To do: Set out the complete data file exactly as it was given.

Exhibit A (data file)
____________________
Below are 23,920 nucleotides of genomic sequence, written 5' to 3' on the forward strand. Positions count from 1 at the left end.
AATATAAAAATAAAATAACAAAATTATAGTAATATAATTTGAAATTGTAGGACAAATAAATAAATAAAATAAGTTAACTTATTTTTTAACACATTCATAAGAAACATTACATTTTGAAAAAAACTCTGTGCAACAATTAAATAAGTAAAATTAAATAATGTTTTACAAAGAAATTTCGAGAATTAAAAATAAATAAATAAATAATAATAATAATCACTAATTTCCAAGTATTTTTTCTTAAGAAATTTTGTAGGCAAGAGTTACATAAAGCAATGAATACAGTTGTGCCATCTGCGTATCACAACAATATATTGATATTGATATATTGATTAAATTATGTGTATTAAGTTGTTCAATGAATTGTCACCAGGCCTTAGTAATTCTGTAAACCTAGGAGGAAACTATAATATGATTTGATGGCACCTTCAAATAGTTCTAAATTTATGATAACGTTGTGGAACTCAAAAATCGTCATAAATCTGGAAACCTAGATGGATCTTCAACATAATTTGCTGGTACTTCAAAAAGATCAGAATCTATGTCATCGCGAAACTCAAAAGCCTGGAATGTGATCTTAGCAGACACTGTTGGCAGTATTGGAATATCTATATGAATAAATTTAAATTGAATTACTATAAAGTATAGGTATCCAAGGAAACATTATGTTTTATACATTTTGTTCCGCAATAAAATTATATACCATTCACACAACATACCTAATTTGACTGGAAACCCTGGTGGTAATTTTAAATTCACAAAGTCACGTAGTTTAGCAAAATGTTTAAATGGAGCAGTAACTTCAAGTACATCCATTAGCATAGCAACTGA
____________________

Below are 23,920 nucleotides of genomic sequence, written 5' to 3' on the forward strand. Positions count from 1 at the left end.
AATATAAAAATAAAATAACAAAATTATAGTAATATAATTTGAAATTGTAGGACAAATAAATAAATAAAATAAGTTAACTTATTTTTTAACACATTCATAAGAAACATTACATTTTGAAAAAAACTCTGTGCAACAATTAAATAAGTAAAATTAAATAATGTTTTACAAAGAAATTTCGAGAATTAAAAATAAATAAATAAATAATAATAATAATCACTAATTTCCAAGTATTTTTTCTTAAGAAATTTTGTAGGCAAGAGTTACATAAAGCAATGAATACAGTTGTGCCATCTGCGTATCACAACAATATATTGATATTGATATATTGATTAAATTATGTGTATTAAGTTGTTCAATGAATTGTCACCAGGCCTTAGTAATTCTGTAAACCTAGGAGGAAACTATAATATGATTTGATGGCACCTTCAAATAGTTCTAAATTTATGATAACGTTGTGGAACTCAAAAATCGTCATAAATCTGGAAACCTAGATGGATCTTCAACATAATTTGCTGGTACTTCAAAAAGATCAGAATCTATGTCATCGCGAAACTCAAAAGCCTGGAATGTGATCTTAGCAGACACTGTTGGCAGTATTGGAATATCTATATGAATAAATTTAAATTGAATTACTATAAAGTATAGGTATCCAAGGAAACATTATGTTTTATACATTTTGTTCCGCAATAAAATTATATACCATTCACACAACATACCTAATTTGACTGGAAACCCTGGTGGTAATTTTAAATTCACAAAGTCACGTAGTTTAGCAAAATGTTTAAATGGAGCAGTAACTTCAAGTACATCCATTAGCATAGCAACTGA